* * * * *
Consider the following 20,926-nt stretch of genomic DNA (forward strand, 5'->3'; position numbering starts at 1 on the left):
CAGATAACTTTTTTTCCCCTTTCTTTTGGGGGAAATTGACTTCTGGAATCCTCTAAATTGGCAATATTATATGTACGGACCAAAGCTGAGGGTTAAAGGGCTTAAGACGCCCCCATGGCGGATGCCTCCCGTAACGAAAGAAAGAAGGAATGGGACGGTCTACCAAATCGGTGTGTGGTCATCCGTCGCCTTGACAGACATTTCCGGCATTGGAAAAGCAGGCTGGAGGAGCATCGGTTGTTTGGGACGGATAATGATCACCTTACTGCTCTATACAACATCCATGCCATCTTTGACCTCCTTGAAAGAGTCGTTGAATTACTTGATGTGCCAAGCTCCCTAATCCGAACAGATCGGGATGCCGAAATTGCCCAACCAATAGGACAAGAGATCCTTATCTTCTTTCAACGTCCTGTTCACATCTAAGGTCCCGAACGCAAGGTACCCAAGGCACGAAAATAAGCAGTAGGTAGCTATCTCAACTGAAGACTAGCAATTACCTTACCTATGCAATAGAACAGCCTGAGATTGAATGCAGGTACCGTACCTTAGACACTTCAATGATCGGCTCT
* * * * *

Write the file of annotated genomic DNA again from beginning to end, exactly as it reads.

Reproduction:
Consider the following 20,926-nt stretch of genomic DNA (forward strand, 5'->3'; position numbering starts at 1 on the left):
CAGATAACTTTTTTTCCCCTTTCTTTTGGGGGAAATTGACTTCTGGAATCCTCTAAATTGGCAATATTATATGTACGGACCAAAGCTGAGGGTTAAAGGGCTTAAGACGCCCCCATGGCGGATGCCTCCCGTAACGAAAGAAAGAAGGAATGGGACGGTCTACCAAATCGGTGTGTGGTCATCCGTCGCCTTGACAGACATTTCCGGCATTGGAAAAGCAGGCTGGAGGAGCATCGGTTGTTTGGGACGGATAATGATCACCTTACTGCTCTATACAACATCCATGCCATCTTTGACCTCCTTGAAAGAGTCGTTGAATTACTTGATGTGCCAAGCTCCCTAATCCGAACAGATCGGGATGCCGAAATTGCCCAACCAATAGGACAAGAGATCCTTATCTTCTTTCAACGTCCTGTTCACATCTAAGGTCCCGAACGCAAGGTACCCAAGGCACGAAAATAAGCAGTAGGTAGCTATCTCAACTGAAGACTAGCAATTACCTTACCTATGCAATAGAACAGCCTGAGATTGAATGCAGGTACCGTACCTTAGACACTTCAATGATCGGCTCT